How to Develop Mining and Minerals Industry
Bilquess, Rubina, Economic Review
During the 20th century much attention was paid to the development and exploitation of metallic and fuel minerals throughout the world. Non-metallic mineral deposits and industrial rocks were neglected being non-glamorous and cheap. In recent years industrial minerals have become important in chemical, refractory bricks, glass, ceramic and metallurgical industries which have many advantages for developing countries like Pakistan.
Pakistan possesses a large number of industrial rocks, metallic and non-metallic minerals which have not yet been evaluated in detail for their physiochemical characteristics and industrial uses. There is an urgent need to undertake further field and laboratory studies on these deposits for accelerating the pace of development of mineral resources and minerals industry in the country.
There is a need for undertaking intensive studies on mineral deposits by using modern techniques like sinking boreholes and doing mineralogical, chemical and industrial testing of the deposits. Efforts should also be made by the government and non-government agencies for estimating reserves and determining quality and industrial uses of mineral deposits. Data should be published in local and international journals for attracting foreign investment to Pakistan's mineral sector.
Industrial and Technological Factors
Mining of metallic minerals in Pakistan is restricted to chromite and a few other minerals. Non-metallic minerals and industrial rocks are being exploited by a large number of small private companies with crude and wasteful methods which damage deposits. Such mining groups do not hire technical personnel and use cheap semi-skilled labour in carrying out mining by using poor blasting materials and primitive equipments. Beneficiation industry remains undeveloped in Pakistan. Both government and private agencies are supplying unprocessed raw material to the industry which leads to the manufacturing of low quality products. Measures should be taken to strengthen ore dressing, cutting and polishing facilities in the country.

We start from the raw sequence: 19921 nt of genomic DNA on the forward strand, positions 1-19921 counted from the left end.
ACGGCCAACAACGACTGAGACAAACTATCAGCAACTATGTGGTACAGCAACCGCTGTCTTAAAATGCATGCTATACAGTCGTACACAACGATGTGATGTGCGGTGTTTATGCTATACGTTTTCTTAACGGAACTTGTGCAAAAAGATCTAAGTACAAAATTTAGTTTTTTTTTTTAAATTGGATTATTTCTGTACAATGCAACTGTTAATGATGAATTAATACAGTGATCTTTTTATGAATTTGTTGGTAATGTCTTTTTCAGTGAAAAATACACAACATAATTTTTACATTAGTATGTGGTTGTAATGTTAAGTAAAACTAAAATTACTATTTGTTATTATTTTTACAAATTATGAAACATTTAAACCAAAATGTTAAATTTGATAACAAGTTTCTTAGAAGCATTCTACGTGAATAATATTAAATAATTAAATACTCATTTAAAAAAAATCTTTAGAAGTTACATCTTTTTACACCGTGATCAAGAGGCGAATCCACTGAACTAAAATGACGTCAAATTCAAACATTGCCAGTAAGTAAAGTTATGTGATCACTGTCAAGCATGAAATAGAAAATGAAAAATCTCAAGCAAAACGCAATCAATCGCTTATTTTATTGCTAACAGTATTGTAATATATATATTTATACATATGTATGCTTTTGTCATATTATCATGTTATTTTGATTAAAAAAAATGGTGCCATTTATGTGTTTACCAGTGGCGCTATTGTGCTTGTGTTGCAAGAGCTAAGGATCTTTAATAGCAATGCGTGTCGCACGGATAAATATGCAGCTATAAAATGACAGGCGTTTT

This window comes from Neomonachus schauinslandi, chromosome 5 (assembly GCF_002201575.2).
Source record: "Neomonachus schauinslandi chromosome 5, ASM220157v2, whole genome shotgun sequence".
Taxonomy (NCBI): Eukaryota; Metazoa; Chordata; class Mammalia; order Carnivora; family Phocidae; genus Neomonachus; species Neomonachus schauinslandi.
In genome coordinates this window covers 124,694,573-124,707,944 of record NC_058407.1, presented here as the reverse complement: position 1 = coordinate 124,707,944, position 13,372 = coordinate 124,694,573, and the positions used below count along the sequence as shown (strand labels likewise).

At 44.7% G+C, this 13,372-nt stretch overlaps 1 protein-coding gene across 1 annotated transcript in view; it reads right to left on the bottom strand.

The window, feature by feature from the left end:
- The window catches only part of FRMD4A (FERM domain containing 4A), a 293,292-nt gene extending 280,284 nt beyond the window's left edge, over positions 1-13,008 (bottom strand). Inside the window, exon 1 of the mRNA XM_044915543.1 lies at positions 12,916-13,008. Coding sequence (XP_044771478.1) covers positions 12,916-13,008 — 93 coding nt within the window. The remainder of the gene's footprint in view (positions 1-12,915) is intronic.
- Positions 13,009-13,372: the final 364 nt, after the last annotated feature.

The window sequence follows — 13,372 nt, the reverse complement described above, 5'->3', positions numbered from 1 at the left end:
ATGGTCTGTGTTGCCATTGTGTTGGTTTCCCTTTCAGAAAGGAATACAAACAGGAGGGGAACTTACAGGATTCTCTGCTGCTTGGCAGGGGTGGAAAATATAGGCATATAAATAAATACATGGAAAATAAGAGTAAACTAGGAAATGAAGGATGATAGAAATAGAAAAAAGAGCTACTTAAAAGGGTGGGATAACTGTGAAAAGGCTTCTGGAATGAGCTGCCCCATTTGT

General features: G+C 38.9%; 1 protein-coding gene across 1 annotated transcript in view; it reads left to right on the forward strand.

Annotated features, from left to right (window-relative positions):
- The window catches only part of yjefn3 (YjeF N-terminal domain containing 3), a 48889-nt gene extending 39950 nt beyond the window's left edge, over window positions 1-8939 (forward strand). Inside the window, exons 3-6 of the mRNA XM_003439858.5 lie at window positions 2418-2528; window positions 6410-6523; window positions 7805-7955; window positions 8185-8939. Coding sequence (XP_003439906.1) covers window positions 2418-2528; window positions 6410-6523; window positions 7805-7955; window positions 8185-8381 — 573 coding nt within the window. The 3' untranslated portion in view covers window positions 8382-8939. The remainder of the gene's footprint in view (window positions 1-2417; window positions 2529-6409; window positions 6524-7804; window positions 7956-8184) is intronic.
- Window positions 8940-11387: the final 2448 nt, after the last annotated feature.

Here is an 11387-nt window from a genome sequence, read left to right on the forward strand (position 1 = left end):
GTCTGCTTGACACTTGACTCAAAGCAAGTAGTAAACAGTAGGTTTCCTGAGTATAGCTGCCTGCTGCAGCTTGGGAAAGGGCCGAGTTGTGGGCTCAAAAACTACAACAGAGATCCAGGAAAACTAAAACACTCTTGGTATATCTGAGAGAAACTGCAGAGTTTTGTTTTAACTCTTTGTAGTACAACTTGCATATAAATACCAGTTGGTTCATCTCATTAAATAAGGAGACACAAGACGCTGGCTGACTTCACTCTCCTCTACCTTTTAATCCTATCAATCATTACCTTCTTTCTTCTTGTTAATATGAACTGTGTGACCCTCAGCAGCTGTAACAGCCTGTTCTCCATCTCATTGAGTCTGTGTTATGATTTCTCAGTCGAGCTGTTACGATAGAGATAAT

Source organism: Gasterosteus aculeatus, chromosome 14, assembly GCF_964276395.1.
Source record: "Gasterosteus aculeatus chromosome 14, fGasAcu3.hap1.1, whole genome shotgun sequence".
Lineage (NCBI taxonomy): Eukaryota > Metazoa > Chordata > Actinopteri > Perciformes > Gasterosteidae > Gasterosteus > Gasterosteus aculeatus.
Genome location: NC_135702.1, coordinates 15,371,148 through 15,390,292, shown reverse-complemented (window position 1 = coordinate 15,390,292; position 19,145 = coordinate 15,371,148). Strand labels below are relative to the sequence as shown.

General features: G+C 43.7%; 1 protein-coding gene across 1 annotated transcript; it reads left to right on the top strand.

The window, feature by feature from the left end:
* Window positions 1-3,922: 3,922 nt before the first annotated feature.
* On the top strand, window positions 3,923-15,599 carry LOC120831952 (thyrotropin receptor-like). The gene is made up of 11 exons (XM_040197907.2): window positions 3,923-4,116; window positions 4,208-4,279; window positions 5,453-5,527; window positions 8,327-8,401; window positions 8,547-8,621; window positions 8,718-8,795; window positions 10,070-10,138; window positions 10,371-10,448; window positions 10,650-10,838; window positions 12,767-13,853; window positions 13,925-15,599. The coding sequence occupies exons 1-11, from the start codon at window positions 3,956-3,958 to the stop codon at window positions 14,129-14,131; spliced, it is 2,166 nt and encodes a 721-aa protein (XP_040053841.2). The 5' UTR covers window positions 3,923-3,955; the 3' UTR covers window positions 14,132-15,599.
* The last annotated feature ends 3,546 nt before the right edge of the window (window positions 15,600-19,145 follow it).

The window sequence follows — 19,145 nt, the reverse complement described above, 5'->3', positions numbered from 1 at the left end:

Most of the large industrial mineral deposits of the country are located in the backward and far flung regions. These areas lack roads, energy and water supply. The transportation of raw material is often a major component of the cost. Sometimes, heavy machinery is involved in transportation which requires well constructed roads and bridges. Most of the industries must be installed at the site of mineral deposits to save the transport cost. In these industries the local people. But even if the industries are installed at the ore site, good roads area pre-requisite for taking the products to local and international markets.
If we have a good national mineral policy, there would be surplus production of minerals and their products. In between the producers and exporters there may be the middle man. Such middle men or groups should set up large store houses in the cities adjacent to the mining sites and advertise about the available raw material and mineral-based products in the national and international media.
A large number of mineral deposits are located in tribal and other politically disturbed areas of the country where working for development and exploitation of minerals is quite risky. In tribal areas adjacent to the North-West Frontier Province and in some parts of Balochistan the law of the land is not effective. The solution to this problem is that uniform mineral concession rules should be formulated and applied in all the administrative units of the country.
Mining also involves great financial risk particularly in a developing country like Pakistan where no systematic surveys are carried out to develop modern mines. There are no big investments in the mining sector in this country because the government of Pakistan does not have any schemes to provide financial and technical assistance for developing mines. There should be a mineral development bank like the Agriculture Development Bank.